Decoding Tire Stampings
Have you ever wondered what all of those extra numbers and letters on your tire’s sidewalls really mean? Well, wonder no more! Here we’ve decoded the most common sidewall jargon plastered alongside your 4x4’s tires. From speed ratings and plies to load capacities and build dates, your tire’s sidewalls are full of important and interesting information. We’ve even provided you with a somewhat easy-to-use formula for deciphering the cryptic coding on metric tires. Now if we can only figure out how to make a self-healing tire that doesn’t wear out, we’ll have it made.
The tire’s load range is represented by a letter ranging from A to N. Before the introduction of the radial tire, the load range letter correlated to the number of plies in the tire’s construction—A being two, B four, C six, and so on (always increasing by two per letter). It now has more to do with the ply-strength equivalent. While there is some correlation, there is a difference between load rating and load range. Just remember that load rating determines the exact weight that the tire can support. The load range has more to do with the tire’s construction.
Max Tire Inflation
This one is pretty obvious. It represents the max amount of air that the tire is designed to hold when cold. The air pressure inside of your tire also translates directly to the tire’s performance and load holding capabilities. Given that as you travel down the road the tire heats up and expands, it’s always suggested that you check the air in your tire once it has cooled off or sat for an appropriate amount of time. Elevation and temperature can affect the tire’s psi.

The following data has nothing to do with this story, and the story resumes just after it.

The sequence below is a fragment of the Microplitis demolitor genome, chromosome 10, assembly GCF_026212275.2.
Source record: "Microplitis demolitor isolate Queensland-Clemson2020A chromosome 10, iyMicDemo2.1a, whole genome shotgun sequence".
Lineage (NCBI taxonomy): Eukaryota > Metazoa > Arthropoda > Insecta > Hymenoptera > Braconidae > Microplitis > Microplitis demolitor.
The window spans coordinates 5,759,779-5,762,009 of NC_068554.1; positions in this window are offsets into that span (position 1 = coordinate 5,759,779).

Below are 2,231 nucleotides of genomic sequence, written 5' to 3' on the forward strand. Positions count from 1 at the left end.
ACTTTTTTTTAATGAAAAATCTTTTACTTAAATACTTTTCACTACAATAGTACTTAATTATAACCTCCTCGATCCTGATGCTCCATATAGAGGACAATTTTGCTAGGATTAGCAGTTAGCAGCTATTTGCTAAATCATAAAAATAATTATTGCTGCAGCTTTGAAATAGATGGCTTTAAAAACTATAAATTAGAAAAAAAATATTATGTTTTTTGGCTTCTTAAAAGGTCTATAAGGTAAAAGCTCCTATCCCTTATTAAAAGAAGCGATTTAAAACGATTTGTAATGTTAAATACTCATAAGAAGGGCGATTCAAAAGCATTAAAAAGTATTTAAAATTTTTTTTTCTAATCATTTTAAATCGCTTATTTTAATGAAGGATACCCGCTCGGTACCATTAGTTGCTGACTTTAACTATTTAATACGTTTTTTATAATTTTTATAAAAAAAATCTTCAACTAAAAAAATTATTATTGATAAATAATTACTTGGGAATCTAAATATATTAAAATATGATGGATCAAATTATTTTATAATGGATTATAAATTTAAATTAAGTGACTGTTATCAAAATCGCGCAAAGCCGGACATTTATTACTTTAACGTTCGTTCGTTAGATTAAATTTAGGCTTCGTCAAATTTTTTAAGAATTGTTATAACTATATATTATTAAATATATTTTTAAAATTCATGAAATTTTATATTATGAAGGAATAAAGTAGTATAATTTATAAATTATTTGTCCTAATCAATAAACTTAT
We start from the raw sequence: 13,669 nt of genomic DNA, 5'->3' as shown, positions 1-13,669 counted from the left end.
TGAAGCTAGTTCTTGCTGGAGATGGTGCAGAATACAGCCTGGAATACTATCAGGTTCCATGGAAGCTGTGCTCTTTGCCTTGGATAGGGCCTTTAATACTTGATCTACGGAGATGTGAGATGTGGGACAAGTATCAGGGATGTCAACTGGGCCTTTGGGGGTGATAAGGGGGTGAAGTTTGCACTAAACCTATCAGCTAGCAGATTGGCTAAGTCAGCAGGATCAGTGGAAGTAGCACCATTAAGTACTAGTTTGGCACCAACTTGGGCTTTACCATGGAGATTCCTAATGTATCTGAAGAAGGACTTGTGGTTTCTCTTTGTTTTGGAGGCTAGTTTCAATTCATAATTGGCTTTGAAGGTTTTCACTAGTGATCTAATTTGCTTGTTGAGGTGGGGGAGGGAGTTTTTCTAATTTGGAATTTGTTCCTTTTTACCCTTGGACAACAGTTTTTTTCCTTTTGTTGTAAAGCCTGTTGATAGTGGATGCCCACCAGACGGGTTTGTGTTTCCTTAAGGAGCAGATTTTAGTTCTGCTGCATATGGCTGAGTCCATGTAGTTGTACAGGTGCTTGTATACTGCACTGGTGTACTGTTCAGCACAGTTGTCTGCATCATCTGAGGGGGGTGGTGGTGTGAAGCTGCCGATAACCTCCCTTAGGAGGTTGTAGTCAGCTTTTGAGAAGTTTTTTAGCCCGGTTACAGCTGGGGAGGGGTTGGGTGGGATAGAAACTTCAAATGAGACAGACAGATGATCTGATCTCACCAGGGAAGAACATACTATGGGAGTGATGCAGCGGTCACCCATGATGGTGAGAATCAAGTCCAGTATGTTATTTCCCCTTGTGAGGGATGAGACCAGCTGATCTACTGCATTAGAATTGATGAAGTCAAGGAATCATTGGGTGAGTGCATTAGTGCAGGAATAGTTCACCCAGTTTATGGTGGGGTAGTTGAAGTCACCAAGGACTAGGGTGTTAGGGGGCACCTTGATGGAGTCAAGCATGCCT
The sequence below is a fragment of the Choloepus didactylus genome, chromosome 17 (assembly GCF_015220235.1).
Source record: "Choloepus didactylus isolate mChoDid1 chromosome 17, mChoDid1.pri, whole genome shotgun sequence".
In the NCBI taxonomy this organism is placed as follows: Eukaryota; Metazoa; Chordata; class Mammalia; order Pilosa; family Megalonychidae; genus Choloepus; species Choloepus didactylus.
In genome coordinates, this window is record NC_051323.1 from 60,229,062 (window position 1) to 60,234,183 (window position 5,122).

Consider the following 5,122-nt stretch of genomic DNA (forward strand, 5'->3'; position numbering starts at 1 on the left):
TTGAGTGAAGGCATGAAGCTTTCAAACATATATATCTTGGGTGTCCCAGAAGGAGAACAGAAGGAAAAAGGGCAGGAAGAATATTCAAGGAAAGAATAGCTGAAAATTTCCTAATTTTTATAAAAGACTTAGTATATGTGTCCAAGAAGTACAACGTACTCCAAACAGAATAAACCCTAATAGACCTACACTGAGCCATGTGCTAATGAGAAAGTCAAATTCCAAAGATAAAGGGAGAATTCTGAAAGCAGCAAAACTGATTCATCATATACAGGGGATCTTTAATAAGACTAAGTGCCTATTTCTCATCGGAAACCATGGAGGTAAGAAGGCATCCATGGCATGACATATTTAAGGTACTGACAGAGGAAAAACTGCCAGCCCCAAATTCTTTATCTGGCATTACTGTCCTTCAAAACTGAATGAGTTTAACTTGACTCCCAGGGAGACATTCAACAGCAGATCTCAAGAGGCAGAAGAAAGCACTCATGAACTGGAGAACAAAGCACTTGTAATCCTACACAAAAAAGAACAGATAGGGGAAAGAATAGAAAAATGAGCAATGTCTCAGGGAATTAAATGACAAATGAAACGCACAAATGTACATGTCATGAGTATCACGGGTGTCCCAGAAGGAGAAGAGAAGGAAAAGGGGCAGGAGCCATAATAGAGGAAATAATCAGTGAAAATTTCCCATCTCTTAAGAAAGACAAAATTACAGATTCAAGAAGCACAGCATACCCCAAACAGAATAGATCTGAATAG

The tire’s ply label represents the amount of plies and the materials used in construction. Plies are the interlaced material that make up the DNA of the tire. Different manufacturers use proprietary formulas for any given tire. It can be a combination of polyester, nylon, Kevlar, and steel. More plies can equate to a more durable tire, but that can also mean the tire is stiffer.